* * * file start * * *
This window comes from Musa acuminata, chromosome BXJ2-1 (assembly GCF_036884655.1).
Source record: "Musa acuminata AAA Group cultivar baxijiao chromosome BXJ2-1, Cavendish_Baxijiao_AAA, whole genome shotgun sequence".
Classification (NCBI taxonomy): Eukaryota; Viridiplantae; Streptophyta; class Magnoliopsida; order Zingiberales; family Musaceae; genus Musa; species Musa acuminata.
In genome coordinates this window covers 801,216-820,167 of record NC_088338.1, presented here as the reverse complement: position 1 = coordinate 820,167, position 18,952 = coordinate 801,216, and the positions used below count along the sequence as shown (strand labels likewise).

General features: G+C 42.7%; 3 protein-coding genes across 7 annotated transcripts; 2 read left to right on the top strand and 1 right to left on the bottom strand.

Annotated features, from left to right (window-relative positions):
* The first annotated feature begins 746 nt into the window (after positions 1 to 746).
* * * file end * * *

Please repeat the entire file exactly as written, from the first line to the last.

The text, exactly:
This window comes from Musa acuminata, chromosome BXJ2-1 (assembly GCF_036884655.1).
Source record: "Musa acuminata AAA Group cultivar baxijiao chromosome BXJ2-1, Cavendish_Baxijiao_AAA, whole genome shotgun sequence".
Classification (NCBI taxonomy): Eukaryota; Viridiplantae; Streptophyta; class Magnoliopsida; order Zingiberales; family Musaceae; genus Musa; species Musa acuminata.
In genome coordinates this window covers 801,216-820,167 of record NC_088338.1, presented here as the reverse complement: position 1 = coordinate 820,167, position 18,952 = coordinate 801,216, and the positions used below count along the sequence as shown (strand labels likewise).

General features: G+C 42.7%; 3 protein-coding genes across 7 annotated transcripts; 2 read left to right on the top strand and 1 right to left on the bottom strand.

Annotated features, from left to right (window-relative positions):
* The first annotated feature begins 746 nt into the window (after positions 1 to 746).